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Arthur Schlesinger on:
Lindbergh Accepting a Nazi Medal

Arthur Schlesinger Q: Was FDR worried about Lindbergh?

AS: I don't think he was worried about him that early. I think that Lindbergh began to emerge as a factor in the political debate after the outbreak of war in Europe. Up to that point Lindbergh appeared to be a patriotic American who had come back with this presumably useful intelligence about the magnificent German air force. There had been kind of an odd episode in which he had accepted the Nazi decoration. On the other hand it was understood in Washington that this had been a surprise to him. The medal was presented by Marshall Goering at a stag party at the American Ambassador's Residence and it would have been embarrassing to reject it. So that wasn't taken too seriously. Lindbergh himself oddly was totally unrepentant about receiving the Nazi decoration, never returned it, even during the war.

Q: Why do you think he never returned that?

AS: I think he was a very stubborn fellow, and he was a man deeply convinced he was right about everything, and very hard to move. In August 1939, he was having dinner one day with a right-wing radio commentator of that period named Fulton Lewis Jr., and they were talking about the dangers of war in Europe. Lewis, who was an isolationist, was much impressed by Lindbergh's concern about a war and American involvement in such a war. He said, "you ought to say this on radio," and Lindbergh said, "well I don't know about that." But then war broke out a few weeks later. Lindbergh called Fulton Lewis and said, I have a statement I'd like to make. So he proceeded in the autumn of 1939, in a flood of speeches, interviews, articles, to explain why he thought the war was a great mistake. And his general points were first that there was no moral issue in the war. It was totally a balance of power war, and it was a useless war. It was to be regarded as a fratricidal war. The real threat, he said, were the great Asiatic hordes. The white race had to hang together. That Germany was predestined for great air power, Britain a great sea power, France a great land power, United States. These four countries must stand together against the Asiatic hordes, and the Asiatic hordes are, presumably, led by Soviet Russia. And he said, "race is what binds us to Europe, not ideals." And so democracy, in his view, was not an issue. I mean there's no point in going to war to preserve a balance of power that would benefit England, and it was useless to have people of the white race quarreling among themselves when they should be uniting against the Asian hordes.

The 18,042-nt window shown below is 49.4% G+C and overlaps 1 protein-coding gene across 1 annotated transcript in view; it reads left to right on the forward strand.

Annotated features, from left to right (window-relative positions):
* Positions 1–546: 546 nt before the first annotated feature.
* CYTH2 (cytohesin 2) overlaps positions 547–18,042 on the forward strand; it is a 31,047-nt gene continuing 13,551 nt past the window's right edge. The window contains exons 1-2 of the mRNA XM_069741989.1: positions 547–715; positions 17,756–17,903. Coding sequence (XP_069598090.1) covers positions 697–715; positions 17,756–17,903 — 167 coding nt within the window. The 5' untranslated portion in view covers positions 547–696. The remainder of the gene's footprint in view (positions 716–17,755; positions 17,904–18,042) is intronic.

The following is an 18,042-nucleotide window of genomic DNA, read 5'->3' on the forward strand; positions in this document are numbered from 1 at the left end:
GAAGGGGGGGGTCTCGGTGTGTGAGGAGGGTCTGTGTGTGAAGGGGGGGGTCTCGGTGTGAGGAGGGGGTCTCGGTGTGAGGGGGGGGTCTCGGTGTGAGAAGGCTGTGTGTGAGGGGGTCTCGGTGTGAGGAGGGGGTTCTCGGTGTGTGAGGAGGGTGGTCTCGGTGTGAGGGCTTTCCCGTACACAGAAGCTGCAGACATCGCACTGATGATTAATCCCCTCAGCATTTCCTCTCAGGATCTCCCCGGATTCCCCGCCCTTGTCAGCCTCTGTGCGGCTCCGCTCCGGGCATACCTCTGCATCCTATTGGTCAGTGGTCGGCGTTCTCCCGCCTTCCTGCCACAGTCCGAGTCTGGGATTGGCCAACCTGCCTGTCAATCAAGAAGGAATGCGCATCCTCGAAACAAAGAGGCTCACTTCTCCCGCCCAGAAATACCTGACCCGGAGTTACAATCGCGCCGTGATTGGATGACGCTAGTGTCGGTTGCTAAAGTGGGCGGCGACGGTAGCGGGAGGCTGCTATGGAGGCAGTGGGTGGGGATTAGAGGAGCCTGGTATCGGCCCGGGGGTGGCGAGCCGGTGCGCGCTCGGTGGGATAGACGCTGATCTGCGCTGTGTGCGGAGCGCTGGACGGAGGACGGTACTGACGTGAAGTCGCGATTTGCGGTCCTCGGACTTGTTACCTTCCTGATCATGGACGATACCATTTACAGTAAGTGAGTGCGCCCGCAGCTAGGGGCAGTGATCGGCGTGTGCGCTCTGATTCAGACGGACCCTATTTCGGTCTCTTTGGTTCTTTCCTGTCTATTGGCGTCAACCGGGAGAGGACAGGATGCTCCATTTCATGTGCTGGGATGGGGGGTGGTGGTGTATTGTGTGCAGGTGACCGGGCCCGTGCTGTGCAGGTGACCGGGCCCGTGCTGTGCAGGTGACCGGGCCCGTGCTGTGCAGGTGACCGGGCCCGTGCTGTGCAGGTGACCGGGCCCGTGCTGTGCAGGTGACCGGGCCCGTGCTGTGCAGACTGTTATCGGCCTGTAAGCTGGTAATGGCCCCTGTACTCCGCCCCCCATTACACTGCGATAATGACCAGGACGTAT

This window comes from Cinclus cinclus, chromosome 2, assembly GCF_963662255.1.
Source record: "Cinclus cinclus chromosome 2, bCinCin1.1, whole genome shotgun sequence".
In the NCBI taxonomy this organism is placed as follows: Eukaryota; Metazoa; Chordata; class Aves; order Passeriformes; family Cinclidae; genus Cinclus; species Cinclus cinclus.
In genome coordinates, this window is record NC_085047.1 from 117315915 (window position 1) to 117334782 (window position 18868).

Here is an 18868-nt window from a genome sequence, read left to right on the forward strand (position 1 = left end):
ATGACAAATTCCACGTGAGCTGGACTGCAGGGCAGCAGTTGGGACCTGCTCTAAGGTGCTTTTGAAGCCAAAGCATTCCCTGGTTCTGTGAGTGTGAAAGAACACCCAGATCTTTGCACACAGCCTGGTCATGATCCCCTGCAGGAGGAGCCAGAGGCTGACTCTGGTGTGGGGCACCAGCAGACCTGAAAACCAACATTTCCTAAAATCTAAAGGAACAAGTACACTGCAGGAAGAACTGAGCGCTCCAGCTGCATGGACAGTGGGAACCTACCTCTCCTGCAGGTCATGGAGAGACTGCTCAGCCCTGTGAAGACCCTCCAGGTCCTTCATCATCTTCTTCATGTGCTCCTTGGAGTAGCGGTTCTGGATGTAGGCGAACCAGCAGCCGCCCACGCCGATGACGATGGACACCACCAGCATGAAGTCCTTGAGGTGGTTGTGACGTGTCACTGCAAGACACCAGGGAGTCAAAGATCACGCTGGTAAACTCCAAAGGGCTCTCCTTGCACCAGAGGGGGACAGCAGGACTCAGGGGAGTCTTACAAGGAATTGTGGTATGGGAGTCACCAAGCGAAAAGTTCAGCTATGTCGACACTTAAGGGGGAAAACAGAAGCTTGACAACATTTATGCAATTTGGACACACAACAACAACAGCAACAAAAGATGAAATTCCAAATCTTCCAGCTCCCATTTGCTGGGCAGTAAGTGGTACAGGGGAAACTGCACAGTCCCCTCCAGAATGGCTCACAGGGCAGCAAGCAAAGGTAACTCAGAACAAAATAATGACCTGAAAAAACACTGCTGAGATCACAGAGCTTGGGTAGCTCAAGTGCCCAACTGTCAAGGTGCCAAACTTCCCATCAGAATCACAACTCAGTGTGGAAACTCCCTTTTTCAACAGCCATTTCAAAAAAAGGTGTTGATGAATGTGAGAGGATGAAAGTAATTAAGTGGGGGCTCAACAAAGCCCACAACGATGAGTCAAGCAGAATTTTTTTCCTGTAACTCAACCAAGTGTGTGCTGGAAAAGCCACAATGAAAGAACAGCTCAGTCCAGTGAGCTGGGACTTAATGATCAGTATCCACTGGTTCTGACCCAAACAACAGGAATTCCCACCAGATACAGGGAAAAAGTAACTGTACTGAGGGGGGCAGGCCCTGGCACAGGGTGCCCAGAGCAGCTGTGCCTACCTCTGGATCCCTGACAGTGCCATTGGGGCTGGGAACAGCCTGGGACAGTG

Q: That was a terribly sort of racist attitude in the conflict and he shared those views.

AS: I don't know where that came from. I suppose he got a lot of it from Alexis Carrel, the French biologist who had a kind of racial mysticism of a sort. And he may have imbibed it unconsciously with all the racism of Nazi Germany. But he did use the word race and think in terms of race. And the basic argument that he made was, at this stage, the white race should not be divided inconsequentially and that Germans, French, Britain, and Americans must unite against the hordes.

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